(07/01/2022, 10:04 AM)Catullus Wrote: Does there exist a number a, such that both of the two primary fixed points of a to the x are attracting? If so, what could a be?

The general form for the multiplier of a fixed point \(x_0\) of an exponential \(a^x\) is \(\log(a)x_0\). Therefore you are asking if for a given \(a\) there exists two values \(x_0\) and \(x_1\) such that each is less than \(1/\log(a)\). By which we would have:

$$

\begin{align}

|x_0| &< \frac{1}{|\log(a)|}\\

|x_1| &< \frac{1}{|\log(a)|}\\

\end{align}

$$

These points also satisfy:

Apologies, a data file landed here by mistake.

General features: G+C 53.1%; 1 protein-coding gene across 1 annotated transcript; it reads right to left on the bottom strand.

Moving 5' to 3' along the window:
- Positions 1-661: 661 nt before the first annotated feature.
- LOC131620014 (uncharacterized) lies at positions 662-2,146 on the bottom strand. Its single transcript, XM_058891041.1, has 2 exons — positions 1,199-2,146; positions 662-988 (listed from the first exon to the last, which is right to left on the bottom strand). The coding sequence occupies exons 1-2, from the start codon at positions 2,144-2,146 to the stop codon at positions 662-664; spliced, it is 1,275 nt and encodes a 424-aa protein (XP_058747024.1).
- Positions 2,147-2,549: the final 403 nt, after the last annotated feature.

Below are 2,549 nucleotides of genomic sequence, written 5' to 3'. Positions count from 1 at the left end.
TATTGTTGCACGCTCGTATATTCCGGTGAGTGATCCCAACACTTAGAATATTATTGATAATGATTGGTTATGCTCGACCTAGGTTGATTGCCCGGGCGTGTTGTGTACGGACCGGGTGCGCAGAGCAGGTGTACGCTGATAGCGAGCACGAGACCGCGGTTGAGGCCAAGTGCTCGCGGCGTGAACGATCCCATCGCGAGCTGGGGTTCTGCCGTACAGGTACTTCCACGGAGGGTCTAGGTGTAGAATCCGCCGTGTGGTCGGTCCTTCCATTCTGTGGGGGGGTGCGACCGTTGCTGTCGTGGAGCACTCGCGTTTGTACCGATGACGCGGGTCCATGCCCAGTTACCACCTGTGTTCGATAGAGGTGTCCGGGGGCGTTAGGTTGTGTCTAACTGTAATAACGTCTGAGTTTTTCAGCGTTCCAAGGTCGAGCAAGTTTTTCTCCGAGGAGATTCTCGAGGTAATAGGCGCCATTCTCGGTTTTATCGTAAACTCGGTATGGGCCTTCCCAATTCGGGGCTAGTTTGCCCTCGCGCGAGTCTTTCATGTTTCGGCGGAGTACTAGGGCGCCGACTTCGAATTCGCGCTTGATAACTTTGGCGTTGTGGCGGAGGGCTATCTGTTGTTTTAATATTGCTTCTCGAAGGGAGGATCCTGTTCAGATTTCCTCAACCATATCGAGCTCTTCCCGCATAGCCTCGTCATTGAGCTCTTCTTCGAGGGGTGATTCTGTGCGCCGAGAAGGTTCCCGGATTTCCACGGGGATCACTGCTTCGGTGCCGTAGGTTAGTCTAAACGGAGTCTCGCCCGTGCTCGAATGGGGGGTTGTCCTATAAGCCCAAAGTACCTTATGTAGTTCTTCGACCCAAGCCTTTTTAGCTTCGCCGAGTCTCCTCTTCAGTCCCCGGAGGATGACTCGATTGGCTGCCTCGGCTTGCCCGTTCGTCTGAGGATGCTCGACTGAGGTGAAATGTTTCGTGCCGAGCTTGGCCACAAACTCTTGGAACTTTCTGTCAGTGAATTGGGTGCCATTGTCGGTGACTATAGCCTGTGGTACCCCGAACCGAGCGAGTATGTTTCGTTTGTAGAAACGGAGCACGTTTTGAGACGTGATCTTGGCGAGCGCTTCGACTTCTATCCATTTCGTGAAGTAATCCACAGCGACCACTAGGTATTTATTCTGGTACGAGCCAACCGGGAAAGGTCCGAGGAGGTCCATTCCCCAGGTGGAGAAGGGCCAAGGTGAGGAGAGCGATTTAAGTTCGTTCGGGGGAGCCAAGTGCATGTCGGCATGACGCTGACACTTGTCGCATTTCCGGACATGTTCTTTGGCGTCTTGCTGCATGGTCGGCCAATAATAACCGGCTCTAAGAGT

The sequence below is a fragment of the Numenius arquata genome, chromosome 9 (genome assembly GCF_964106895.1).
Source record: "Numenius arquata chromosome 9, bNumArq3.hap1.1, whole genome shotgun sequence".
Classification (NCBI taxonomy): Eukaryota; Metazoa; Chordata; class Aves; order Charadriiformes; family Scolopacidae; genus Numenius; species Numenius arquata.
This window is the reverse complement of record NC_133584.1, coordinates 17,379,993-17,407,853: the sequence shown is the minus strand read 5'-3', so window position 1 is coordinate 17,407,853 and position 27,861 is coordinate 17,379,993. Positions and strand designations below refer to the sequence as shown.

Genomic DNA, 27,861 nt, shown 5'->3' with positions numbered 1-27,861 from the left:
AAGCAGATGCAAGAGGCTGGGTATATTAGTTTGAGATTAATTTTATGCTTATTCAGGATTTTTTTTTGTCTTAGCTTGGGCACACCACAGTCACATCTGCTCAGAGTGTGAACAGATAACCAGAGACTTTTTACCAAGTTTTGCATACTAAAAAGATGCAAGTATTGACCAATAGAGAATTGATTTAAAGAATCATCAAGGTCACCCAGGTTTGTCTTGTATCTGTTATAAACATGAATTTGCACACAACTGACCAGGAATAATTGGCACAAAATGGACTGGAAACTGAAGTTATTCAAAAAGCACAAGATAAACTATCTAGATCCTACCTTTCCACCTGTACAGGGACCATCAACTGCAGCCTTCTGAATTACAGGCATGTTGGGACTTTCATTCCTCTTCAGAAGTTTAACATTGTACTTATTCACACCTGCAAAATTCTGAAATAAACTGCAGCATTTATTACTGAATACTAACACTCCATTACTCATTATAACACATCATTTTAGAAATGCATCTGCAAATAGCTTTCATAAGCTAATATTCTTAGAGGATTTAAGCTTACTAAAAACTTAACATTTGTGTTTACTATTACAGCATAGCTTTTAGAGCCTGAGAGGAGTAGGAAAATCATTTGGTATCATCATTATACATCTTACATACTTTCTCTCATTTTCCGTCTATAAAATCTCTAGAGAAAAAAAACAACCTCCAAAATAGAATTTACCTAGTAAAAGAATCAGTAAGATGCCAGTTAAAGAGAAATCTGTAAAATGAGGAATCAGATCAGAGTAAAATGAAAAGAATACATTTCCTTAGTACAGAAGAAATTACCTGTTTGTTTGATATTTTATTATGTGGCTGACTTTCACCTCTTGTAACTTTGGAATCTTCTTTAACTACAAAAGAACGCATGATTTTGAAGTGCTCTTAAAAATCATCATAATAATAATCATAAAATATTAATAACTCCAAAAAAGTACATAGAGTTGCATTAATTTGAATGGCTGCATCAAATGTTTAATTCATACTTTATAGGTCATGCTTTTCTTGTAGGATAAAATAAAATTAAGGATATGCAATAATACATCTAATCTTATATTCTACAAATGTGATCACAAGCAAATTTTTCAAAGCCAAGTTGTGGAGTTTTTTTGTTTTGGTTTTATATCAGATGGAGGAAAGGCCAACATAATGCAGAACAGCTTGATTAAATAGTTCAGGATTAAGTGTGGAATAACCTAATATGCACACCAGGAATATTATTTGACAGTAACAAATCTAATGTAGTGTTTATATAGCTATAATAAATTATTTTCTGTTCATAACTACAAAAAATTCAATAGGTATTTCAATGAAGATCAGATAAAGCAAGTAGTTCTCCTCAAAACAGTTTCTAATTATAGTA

$$

\begin{align}

\log(x_0)/\log(a) &= x_0\\

\log(x_1)/\log(a) &= x_1\\

\end{align}

$$

Therefore \(|\log(x_1)| < 1\) and \(|\log(x_0)| < 1\). Therefore these two solutions would be rather close together. One can check for \(a \in \mathbb{R}^+\) and \(x \in \mathbb{R}^+\) this never happens. One can also show that within the Shell-thron region this cannot happen, as there is a unique attracting fixed point. Outside of the Shell-Thron region this doesn't happen either, as there are only repelling fixed points. On the boundary this can't happen because the fixed points are neutral or repelling.

I believe the answer to your question is no, pretty sure this is standard. It's miraculous enough \(a^x\) even has one attracting fixed point, for it to have two would be incredible. General rule of thumb when dealing with exponentials, is that the Julia set is the entire complex plane, or there's one attracting fixed point/neutral fixed point.